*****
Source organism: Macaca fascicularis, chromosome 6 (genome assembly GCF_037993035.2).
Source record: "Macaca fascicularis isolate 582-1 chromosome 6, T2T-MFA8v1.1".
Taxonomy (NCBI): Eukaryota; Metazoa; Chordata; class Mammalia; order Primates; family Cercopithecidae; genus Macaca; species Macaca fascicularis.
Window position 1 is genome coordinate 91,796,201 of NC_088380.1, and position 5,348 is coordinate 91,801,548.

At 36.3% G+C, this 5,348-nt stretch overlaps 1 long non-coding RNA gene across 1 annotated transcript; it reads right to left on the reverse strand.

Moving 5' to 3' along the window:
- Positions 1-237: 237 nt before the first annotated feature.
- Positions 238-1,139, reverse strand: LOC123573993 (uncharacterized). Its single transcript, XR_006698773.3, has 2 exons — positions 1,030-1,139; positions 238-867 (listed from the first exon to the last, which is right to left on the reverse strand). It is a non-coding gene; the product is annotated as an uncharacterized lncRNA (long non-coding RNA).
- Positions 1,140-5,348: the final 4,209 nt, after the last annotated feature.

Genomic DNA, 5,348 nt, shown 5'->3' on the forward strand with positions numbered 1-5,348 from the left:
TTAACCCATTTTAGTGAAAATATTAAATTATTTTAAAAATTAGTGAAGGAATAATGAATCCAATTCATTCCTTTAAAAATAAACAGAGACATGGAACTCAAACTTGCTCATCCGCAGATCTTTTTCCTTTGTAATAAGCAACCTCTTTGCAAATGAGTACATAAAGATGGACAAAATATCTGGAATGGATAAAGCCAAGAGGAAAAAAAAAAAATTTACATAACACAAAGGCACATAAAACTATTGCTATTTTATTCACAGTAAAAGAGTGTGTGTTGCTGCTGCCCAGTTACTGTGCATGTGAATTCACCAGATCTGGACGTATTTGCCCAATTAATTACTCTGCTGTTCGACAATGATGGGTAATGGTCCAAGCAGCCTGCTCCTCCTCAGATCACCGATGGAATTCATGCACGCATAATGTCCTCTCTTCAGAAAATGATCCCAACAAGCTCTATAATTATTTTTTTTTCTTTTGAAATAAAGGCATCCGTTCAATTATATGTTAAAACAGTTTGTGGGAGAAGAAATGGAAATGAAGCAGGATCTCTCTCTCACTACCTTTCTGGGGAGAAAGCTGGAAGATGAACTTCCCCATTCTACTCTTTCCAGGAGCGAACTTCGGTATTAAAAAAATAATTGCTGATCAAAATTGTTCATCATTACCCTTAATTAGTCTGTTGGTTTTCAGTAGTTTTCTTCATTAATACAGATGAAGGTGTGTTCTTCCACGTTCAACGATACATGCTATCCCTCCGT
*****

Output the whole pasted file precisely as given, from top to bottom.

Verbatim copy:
Source organism: Macaca fascicularis, chromosome 6 (genome assembly GCF_037993035.2).
Source record: "Macaca fascicularis isolate 582-1 chromosome 6, T2T-MFA8v1.1".
Taxonomy (NCBI): Eukaryota; Metazoa; Chordata; class Mammalia; order Primates; family Cercopithecidae; genus Macaca; species Macaca fascicularis.
Window position 1 is genome coordinate 91,796,201 of NC_088380.1, and position 5,348 is coordinate 91,801,548.

At 36.3% G+C, this 5,348-nt stretch overlaps 1 long non-coding RNA gene across 1 annotated transcript; it reads right to left on the reverse strand.

Moving 5' to 3' along the window:
- Positions 1-237: 237 nt before the first annotated feature.
- Positions 238-1,139, reverse strand: LOC123573993 (uncharacterized). Its single transcript, XR_006698773.3, has 2 exons — positions 1,030-1,139; positions 238-867 (listed from the first exon to the last, which is right to left on the reverse strand). It is a non-coding gene; the product is annotated as an uncharacterized lncRNA (long non-coding RNA).
- Positions 1,140-5,348: the final 4,209 nt, after the last annotated feature.

Genomic DNA, 5,348 nt, shown 5'->3' on the forward strand with positions numbered 1-5,348 from the left:
TTAACCCATTTTAGTGAAAATATTAAATTATTTTAAAAATTAGTGAAGGAATAATGAATCCAATTCATTCCTTTAAAAATAAACAGAGACATGGAACTCAAACTTGCTCATCCGCAGATCTTTTTCCTTTGTAATAAGCAACCTCTTTGCAAATGAGTACATAAAGATGGACAAAATATCTGGAATGGATAAAGCCAAGAGGAAAAAAAAAAAATTTACATAACACAAAGGCACATAAAACTATTGCTATTTTATTCACAGTAAAAGAGTGTGTGTTGCTGCTGCCCAGTTACTGTGCATGTGAATTCACCAGATCTGGACGTATTTGCCCAATTAATTACTCTGCTGTTCGACAATGATGGGTAATGGTCCAAGCAGCCTGCTCCTCCTCAGATCACCGATGGAATTCATGCACGCATAATGTCCTCTCTTCAGAAAATGATCCCAACAAGCTCTATAATTATTTTTTTTTCTTTTGAAATAAAGGCATCCGTTCAATTATATGTTAAAACAGTTTGTGGGAGAAGAAATGGAAATGAAGCAGGATCTCTCTCTCACTACCTTTCTGGGGAGAAAGCTGGAAGATGAACTTCCCCATTCTACTCTTTCCAGGAGCGAACTTCGGTATTAAAAAAATAATTGCTGATCAAAATTGTTCATCATTACCCTTAATTAGTCTGTTGGTTTTCAGTAGTTTTCTTCATTAATACAGATGAAGGTGTGTTCTTCCACGTTCAACGATACATGCTATCCCTCCGT